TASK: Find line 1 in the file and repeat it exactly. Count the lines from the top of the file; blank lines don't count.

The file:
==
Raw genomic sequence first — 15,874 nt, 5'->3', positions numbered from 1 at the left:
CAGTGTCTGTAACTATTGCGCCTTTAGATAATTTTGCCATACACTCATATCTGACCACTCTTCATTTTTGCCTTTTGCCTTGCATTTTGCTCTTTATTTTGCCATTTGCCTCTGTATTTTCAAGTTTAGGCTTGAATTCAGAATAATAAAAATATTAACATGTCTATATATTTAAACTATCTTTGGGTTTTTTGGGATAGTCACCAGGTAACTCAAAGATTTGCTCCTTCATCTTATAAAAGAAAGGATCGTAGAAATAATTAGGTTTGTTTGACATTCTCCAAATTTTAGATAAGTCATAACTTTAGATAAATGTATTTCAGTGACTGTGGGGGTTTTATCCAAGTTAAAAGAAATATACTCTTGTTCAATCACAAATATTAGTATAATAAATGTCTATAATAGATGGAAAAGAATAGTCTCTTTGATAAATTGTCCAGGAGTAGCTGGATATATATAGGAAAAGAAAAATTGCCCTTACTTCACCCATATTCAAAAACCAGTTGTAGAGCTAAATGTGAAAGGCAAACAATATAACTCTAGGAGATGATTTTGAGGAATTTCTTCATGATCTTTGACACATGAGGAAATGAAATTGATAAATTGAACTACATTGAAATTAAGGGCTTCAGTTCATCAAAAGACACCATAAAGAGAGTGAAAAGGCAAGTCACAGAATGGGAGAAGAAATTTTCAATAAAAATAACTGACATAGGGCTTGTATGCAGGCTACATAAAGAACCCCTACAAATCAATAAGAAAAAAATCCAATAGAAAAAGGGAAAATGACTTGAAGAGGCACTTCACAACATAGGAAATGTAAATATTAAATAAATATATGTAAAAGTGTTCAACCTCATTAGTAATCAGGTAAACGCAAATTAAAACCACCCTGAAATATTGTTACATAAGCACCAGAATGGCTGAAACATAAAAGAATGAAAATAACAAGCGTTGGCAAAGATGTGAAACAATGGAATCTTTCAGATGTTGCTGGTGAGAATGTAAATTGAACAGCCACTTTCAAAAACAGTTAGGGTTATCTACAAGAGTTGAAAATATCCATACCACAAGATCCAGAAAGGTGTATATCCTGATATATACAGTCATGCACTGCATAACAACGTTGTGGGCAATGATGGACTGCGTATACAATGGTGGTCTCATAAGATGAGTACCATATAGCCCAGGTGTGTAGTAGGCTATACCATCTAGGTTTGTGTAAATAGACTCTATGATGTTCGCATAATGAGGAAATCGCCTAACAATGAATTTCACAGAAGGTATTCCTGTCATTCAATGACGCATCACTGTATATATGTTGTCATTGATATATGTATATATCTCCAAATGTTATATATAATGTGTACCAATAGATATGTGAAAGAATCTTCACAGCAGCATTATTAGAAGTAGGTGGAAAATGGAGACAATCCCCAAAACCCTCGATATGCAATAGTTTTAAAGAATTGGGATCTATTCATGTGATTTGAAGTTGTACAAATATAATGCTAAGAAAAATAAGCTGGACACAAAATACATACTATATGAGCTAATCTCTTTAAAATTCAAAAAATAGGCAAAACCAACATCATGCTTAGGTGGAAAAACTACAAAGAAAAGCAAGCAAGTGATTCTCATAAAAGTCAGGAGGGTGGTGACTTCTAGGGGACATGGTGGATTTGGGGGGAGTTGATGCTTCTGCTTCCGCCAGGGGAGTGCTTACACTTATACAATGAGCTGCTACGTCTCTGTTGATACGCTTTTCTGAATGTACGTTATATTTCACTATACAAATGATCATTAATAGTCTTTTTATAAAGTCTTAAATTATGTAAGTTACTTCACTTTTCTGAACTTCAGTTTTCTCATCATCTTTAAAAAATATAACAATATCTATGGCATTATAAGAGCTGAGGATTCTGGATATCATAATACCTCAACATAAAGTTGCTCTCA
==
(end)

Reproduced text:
Raw genomic sequence first — 15,874 nt, 5'->3', positions numbered from 1 at the left: